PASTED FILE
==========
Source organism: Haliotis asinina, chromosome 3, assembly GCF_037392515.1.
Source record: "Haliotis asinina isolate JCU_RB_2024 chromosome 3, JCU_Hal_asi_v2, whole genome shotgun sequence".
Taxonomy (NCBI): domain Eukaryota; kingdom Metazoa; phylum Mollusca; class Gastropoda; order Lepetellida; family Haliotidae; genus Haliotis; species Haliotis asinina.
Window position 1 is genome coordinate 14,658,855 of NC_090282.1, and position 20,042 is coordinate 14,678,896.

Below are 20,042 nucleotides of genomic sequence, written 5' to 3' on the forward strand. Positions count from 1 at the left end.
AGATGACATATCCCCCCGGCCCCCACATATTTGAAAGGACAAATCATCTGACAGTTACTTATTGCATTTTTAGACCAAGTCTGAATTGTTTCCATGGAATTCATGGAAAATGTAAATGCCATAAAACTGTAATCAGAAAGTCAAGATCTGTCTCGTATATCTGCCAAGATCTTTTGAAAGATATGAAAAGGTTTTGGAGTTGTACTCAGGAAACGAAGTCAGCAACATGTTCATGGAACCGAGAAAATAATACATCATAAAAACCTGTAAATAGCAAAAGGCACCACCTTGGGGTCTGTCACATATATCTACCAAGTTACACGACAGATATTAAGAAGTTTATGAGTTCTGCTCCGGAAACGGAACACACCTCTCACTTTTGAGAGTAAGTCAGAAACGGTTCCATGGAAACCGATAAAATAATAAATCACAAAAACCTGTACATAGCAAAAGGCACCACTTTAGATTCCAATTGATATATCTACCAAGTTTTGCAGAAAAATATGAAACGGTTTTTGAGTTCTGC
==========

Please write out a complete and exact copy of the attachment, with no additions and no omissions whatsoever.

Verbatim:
Source organism: Haliotis asinina, chromosome 3, assembly GCF_037392515.1.
Source record: "Haliotis asinina isolate JCU_RB_2024 chromosome 3, JCU_Hal_asi_v2, whole genome shotgun sequence".
Taxonomy (NCBI): domain Eukaryota; kingdom Metazoa; phylum Mollusca; class Gastropoda; order Lepetellida; family Haliotidae; genus Haliotis; species Haliotis asinina.
Window position 1 is genome coordinate 14,658,855 of NC_090282.1, and position 20,042 is coordinate 14,678,896.

Below are 20,042 nucleotides of genomic sequence, written 5' to 3' on the forward strand. Positions count from 1 at the left end.
AGATGACATATCCCCCCGGCCCCCACATATTTGAAAGGACAAATCATCTGACAGTTACTTATTGCATTTTTAGACCAAGTCTGAATTGTTTCCATGGAATTCATGGAAAATGTAAATGCCATAAAACTGTAATCAGAAAGTCAAGATCTGTCTCGTATATCTGCCAAGATCTTTTGAAAGATATGAAAAGGTTTTGGAGTTGTACTCAGGAAACGAAGTCAGCAACATGTTCATGGAACCGAGAAAATAATACATCATAAAAACCTGTAAATAGCAAAAGGCACCACCTTGGGGTCTGTCACATATATCTACCAAGTTACACGACAGATATTAAGAAGTTTATGAGTTCTGCTCCGGAAACGGAACACACCTCTCACTTTTGAGAGTAAGTCAGAAACGGTTCCATGGAAACCGATAAAATAATAAATCACAAAAACCTGTACATAGCAAAAGGCACCACTTTAGATTCCAATTGATATATCTACCAAGTTTTGCAGAAAAATATGAAACGGTTTTTGAGTTCTGC